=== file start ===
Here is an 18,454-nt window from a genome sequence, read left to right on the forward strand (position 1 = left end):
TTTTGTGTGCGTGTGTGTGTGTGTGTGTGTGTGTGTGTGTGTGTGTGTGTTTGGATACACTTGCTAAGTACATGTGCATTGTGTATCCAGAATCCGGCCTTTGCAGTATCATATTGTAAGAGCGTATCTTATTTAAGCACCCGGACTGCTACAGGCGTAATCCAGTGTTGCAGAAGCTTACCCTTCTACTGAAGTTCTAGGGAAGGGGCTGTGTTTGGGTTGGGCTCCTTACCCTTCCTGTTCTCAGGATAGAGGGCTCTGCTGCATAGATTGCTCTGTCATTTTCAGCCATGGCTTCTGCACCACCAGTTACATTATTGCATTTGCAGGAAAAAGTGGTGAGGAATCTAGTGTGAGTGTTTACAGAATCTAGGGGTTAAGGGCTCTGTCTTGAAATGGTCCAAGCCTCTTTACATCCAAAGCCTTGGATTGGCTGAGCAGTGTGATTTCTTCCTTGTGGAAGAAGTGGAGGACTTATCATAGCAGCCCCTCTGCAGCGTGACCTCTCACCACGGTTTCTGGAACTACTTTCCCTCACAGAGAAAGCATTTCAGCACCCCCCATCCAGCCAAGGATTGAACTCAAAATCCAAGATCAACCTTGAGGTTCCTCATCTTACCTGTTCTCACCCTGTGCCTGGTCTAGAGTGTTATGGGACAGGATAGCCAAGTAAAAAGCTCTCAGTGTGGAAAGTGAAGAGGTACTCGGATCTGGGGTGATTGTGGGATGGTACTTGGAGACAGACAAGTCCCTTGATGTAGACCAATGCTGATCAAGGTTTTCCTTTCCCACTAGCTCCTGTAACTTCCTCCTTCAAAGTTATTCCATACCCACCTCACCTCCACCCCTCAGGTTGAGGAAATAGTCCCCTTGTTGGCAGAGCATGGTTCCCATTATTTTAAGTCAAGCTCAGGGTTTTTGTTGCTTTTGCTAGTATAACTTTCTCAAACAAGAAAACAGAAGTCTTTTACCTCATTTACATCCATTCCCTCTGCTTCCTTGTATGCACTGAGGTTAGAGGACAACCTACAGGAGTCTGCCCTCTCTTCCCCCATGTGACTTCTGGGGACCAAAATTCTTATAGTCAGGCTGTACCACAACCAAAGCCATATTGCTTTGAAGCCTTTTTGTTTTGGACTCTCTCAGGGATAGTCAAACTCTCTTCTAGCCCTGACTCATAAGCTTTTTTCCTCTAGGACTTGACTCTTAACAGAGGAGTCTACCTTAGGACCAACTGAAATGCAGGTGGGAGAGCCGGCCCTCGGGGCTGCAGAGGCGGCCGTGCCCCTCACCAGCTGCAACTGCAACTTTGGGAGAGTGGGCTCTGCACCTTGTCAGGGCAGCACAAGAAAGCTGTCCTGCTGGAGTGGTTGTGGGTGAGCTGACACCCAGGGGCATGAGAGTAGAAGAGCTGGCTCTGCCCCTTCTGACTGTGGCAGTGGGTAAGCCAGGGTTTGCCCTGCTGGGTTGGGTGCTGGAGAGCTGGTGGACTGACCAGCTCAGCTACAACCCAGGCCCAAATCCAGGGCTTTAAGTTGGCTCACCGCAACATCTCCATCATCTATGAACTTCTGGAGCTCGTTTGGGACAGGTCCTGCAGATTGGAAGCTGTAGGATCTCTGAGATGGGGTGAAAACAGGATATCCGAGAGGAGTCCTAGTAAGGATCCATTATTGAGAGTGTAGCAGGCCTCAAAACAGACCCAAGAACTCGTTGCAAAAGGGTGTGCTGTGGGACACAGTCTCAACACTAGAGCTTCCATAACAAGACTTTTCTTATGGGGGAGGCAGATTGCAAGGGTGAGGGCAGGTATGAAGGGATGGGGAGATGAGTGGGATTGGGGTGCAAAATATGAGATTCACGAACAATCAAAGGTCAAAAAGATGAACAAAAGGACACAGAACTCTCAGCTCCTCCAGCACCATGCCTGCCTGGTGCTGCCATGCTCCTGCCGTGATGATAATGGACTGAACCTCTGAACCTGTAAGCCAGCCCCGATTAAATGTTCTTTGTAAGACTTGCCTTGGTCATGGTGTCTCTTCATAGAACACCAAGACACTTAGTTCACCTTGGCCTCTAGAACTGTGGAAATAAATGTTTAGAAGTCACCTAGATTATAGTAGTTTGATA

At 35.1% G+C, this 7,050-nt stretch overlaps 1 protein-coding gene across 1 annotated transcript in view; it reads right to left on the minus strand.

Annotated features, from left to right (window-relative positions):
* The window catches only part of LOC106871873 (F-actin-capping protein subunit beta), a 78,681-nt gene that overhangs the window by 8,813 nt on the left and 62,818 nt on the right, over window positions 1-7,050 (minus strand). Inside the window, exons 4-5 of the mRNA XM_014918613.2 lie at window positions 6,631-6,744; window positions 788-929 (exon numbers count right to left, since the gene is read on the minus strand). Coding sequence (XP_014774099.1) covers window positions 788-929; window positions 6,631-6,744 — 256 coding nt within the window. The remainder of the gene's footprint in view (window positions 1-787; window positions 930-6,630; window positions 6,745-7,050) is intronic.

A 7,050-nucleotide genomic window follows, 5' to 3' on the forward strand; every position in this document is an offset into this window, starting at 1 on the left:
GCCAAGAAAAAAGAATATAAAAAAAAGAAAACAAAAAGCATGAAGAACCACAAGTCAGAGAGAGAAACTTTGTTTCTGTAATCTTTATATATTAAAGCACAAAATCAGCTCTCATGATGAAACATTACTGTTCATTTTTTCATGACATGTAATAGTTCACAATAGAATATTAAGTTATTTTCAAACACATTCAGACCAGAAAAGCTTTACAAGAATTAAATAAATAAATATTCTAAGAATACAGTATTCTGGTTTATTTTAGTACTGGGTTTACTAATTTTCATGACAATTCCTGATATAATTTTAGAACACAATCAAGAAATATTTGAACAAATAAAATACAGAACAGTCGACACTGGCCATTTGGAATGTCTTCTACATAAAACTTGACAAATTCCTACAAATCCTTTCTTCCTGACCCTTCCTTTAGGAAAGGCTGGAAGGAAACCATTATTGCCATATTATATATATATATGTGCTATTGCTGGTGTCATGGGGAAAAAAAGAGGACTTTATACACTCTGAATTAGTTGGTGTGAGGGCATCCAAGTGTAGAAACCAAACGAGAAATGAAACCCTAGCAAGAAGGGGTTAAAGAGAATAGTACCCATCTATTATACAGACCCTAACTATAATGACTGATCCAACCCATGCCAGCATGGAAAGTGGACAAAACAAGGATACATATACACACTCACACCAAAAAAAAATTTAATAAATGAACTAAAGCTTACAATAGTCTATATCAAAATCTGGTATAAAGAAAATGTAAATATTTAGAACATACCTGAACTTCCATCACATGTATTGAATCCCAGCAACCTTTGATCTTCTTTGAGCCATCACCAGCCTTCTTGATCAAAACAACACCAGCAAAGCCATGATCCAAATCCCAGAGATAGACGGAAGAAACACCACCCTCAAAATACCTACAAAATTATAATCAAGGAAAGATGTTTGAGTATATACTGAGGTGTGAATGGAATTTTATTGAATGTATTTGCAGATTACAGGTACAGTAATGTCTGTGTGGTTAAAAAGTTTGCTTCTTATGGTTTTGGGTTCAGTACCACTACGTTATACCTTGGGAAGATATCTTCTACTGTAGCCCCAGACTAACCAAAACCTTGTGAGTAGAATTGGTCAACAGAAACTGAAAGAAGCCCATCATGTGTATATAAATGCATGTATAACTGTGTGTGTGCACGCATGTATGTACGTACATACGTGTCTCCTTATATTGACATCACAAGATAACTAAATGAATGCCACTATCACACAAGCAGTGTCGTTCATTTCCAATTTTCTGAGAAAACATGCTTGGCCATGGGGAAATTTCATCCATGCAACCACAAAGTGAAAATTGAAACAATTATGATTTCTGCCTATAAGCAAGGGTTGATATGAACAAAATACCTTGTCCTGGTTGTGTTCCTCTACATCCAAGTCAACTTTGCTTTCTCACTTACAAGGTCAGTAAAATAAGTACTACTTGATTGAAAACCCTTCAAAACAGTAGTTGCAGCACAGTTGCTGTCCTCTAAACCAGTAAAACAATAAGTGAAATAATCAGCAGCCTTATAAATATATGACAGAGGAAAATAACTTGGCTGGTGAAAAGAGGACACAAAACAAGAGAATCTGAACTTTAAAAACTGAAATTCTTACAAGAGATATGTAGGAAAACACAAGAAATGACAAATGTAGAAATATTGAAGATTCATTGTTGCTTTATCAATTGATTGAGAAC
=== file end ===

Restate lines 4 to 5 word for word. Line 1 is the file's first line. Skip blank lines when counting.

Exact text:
Annotated features, from left to right (window-relative positions):
* The window catches only part of LOC106871873 (F-actin-capping protein subunit beta), a 78,681-nt gene that overhangs the window by 8,813 nt on the left and 62,818 nt on the right, over window positions 1-7,050 (minus strand). Inside the window, exons 4-5 of the mRNA XM_014918613.2 lie at window positions 6,631-6,744; window positions 788-929 (exon numbers count right to left, since the gene is read on the minus strand). Coding sequence (XP_014774099.1) covers window positions 788-929; window positions 6,631-6,744 — 256 coding nt within the window. The remainder of the gene's footprint in view (window positions 1-787; window positions 930-6,630; window positions 6,745-7,050) is intronic.